4 Creative Campaigns to Ease the Quarantine Blues: Thursday’s First Things First

Plus, here's where the presidential candidates are spending their ad dollars in 2020

The relatable campaign by Promote Iceland presents the country as the ultimate escape. M&C Saatchi Group
Headshot of Jess Zafarris

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4 Creative Campaigns to Ease the Quarantine Blues

A few weeks ago while writing First Things First, I mistyped the phrase “streaming service” as “screaming service,” and joked to my colleagues that, honestly, I’m in the market for both. The release of NBCU’s Peacock yesterday scratched the former itch, but little did I know that Iceland’s tourism board would oblige the latter with its latest campaign. If you, too, feel like screaming, the latest ad for Promote Iceland [Watch it here] invites travelers to do so in many of the scenic locations in the nation’s stunning wilderness.

As a matter of fact, this campaign was one of several ads aimed at curing the Covid-19 doldrums yesterday. Blue Bunny joined forces with experiential agency FCBX with an initiative that allows people to upload images of receipts for canceled or postponed events for a chance to win prizes.

In what might be the most wholesome campaign of the year, Country Time (with help from Leo Burnett) created a bailout fund for kids who haven’t been able to generate pocket money by running their curbside lemonade businesses this summer. (The campaign is a spin off of when it covered legal fees for kids whose stands got shut down.)

Doritos chipped in with a variation of its former “Crash the Super Bowl” campaign, which, from 2006 to 2016, encouraged aspiring filmmakers to create their own 30-second commercials. Now it has revived the same concept with “Crash From Home.” The winning video will nab $150,000 and air during the NFL Sunday Night Football game on Sept. 13.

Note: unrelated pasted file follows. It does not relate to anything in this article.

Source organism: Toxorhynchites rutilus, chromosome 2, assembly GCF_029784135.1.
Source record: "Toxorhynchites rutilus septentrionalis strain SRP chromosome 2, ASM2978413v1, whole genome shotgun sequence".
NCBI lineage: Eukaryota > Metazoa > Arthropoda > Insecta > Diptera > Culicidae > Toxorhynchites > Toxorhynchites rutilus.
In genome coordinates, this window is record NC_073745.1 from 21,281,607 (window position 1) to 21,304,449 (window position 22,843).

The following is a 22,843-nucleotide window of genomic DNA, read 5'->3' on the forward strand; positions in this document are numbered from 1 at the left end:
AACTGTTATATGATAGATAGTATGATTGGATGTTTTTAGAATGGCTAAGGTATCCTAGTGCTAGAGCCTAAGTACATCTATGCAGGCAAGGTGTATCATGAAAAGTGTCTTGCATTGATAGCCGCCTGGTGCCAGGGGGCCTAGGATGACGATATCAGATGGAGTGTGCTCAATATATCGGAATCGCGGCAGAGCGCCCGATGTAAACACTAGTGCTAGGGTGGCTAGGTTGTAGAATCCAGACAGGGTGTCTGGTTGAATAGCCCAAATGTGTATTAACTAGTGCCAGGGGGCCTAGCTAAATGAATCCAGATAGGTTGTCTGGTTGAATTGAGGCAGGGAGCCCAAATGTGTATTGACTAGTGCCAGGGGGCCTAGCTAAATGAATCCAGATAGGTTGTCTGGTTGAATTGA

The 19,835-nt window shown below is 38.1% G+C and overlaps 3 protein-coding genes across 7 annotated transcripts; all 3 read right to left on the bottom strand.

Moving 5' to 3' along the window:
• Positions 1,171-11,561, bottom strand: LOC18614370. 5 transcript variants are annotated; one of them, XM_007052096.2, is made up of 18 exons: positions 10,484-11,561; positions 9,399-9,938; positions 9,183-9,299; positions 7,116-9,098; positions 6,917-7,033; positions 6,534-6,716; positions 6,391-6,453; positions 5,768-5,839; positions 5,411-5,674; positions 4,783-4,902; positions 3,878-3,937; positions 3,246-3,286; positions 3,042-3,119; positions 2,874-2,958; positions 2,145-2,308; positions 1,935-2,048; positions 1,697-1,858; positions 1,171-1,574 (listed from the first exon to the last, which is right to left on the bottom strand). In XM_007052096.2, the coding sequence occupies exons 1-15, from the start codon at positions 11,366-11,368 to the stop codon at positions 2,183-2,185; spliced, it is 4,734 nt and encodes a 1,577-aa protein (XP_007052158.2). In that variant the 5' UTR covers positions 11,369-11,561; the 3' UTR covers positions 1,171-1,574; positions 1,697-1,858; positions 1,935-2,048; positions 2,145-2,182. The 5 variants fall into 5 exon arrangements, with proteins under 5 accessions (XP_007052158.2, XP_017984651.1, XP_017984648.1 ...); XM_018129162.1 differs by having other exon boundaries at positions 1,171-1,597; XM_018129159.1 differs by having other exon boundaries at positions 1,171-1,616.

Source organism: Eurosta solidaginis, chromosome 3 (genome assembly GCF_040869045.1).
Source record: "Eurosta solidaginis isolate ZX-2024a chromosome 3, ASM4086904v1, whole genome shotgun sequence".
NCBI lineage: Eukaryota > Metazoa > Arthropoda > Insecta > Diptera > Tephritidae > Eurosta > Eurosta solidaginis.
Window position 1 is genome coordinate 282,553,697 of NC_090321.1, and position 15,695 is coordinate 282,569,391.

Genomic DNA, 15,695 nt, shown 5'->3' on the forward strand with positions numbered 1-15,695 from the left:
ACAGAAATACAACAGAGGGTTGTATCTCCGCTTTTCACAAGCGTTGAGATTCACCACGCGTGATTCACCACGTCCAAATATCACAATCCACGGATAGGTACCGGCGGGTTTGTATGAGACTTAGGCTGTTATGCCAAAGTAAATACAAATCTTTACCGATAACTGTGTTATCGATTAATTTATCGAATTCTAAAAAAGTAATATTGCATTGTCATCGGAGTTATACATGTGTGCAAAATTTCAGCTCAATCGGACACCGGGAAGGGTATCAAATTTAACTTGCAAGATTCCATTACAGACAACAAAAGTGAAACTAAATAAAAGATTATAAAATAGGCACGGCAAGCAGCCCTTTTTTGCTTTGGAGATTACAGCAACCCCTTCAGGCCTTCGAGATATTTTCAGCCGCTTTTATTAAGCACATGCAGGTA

Barack Obama’s, Joe Biden’s Accounts Accessed in Large-Scale Twitter Breach

Among the high-profile Twitter accounts hacked on Wednesday were those of Barack Obama and Joe Biden. Others included Kanye West, Mike Bloomberg, Elon Musk, Warren Buffett and Jeff Bezos, along with the corporate accounts for Apple, Uber and Cash App. Variations on this message were sent out via these accounts: “I am giving back to the community. All Bitcoin sent to the address below will be sent back doubled! If you sent $1000, I will send back $2000. Only doing this for 30 minutes.”

Chaos on Twitter: As a result of the hack, all verified accounts (“blue checks”) were prevented from sending out or quoting tweets for several hours.

Premium | Here Are the 2,085 Agencies That Received PPP Loans of $150,000 or More

There are approximately 14,000 agencies in the US. Of those, 2,085—representing 15% of the industry—have received loans ranging from $150,000 to $10 million through the federal Paycheck Protection Program intended to boost businesses that suffered from the Covid-19 pandemic. These loans will go toward retaining 67,000 jobs. Many of the agencies that received larger loans were those that depend on hard-hit client industries, like Las Vegas agency R&R Partners, which is using its loan in the maximum range ($5 million to $10 million) to support 276 jobs.

By the numbers: Explore a list of all of the agencies that received loans and their approximate amounts.

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Premium | Political Conventions Are Muddled, but Candidates’ Digital Ad Spend Is Clear

Everything is weird, upside down and unusual—except, apparently, for the ad spending habits of presidential candidates. Political ad spend for the 2020 election is projected to reach $15 million, and a bit more than half will air on local TV channels, which is fairly normal. Trump’s campaign is targeting Google and Facebook at $50 million, a $6 million increase over 2016. Biden’s spend on those channels is only at $23 million (similar to Hillary Clinton’s 2016 spend). Digital ad spend is expected to grow even more to compensate for in-person events.

But there’s a hitch: The spotlight is on social platforms, especially Facebook, over accusations of enabling the spread of misinformation.

More of Today’s Top News and Highlights

New York City Looks to Locals to Boost Its Recovery

The Big Apple is now in the Renew stage of its ongoing reopening plan, aimed at “inspiring New Yorkers and those within a short drive” to explore safely, and NYC & Company is working with local businesses and restaurants to create itineraries for featured neighborhoods. Following this period will be the Recover stage, emphasizing confidence in travel and visiting restaurants in a campaign similar to Restaurant Week. These efforts are aimed at leveraging locals to help boost the economy and bring the city back to life.

More of the Latest


@JessZafarris jessica.farris@adweek.com Jess Zafarris (née Jessica Farris) is an audience engagement editor at Adweek.